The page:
The story is a sad one, mandibulofacial dysostosis and cleft palate are two disorders that can (and do) cause severe health issues for children. It is not easy to have this disorder nor to be in the same family/school with someone who has it. Why would the author turn everything around to make sure EVERYONE in the book is happy and cheerful at the end and that the one villain decides to change schools? There are good days and bad days; not only for them, but for everybody. Why does everybody need to be happy all the time? Why is it not ok to be sad sometimes?



Academic and mama

I am a member of a group called “Academic Mamas”. Members are anywhere from seasoned mamas of grown children to pregnant mamas, from PhD students to tenured professors. These academics ask for breastfeeding advice, applaud and “like” tenure announcements, give book recommendations on handling baby tantrums as well as teenage tantrums, celebrate births, grants and papers and console each other for miscarriages, tenure denials and paper rejections. I am proud to be an academic mama but it’s hard hard hard work. The only way we can get through it is by supporting each other.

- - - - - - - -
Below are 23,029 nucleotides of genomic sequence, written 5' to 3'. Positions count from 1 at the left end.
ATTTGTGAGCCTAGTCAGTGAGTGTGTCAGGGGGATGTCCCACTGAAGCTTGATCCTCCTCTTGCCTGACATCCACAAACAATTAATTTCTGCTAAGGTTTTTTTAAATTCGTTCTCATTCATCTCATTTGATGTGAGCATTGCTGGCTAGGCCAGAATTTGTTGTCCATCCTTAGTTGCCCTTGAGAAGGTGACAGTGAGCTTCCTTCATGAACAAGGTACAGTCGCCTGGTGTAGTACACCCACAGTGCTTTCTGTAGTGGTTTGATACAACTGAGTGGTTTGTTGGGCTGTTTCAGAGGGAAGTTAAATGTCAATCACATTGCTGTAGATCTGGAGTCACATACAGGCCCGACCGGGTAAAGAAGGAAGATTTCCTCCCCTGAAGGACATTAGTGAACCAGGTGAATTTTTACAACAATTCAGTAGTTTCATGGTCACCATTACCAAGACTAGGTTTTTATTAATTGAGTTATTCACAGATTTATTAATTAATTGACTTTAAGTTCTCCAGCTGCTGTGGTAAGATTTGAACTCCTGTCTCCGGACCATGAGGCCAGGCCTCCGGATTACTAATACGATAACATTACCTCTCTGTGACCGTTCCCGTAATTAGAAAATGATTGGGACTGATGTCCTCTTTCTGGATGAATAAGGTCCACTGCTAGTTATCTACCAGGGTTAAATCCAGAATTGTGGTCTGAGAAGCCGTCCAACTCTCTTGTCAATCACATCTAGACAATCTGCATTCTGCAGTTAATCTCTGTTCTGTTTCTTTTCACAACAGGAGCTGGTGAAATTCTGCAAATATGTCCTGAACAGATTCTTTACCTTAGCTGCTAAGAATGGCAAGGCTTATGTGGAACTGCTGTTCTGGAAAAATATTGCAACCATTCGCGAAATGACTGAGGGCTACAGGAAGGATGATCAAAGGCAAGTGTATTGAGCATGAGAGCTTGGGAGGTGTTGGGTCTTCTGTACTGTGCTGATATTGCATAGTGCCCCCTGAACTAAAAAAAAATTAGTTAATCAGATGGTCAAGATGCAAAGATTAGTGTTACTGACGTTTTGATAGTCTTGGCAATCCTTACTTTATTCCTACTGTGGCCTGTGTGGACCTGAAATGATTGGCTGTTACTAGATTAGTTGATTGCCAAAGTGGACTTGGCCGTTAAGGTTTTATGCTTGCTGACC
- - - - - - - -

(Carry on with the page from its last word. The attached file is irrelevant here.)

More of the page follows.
My first support as an academic mama is my mother, who is also an academic mama. She made sure I had no doubt in my mind that I could do it all. “Doing it all” or “having it all” are phrases I hate because of the male dominated understanding of being a perfect mother and outstanding faculty/professional at the same time. To me, doing it all means living through life with some balance such that your personal life and career both make you happy. It’s easier to write than to do it. First of all, there is intense guilt. The guilt that you don’t get to spend time with your child if you go to work and you don’t get to work on your manuscript if you play with your child. I remind myself to be a “good enough mother”. I remind myself that academic life is a marathon and not a sprint. But sometimes that’s not enough to overcome the guilt. Sometimes the work load (at home and at work) is so overwhelming that you choke. Sometimes you need someone else to cheer you on. (And no one is better at that than my mother.) Your academic mama friends are your best line of support here. Make sure you find those mamas that will understand, support and help you. They are there. We are here.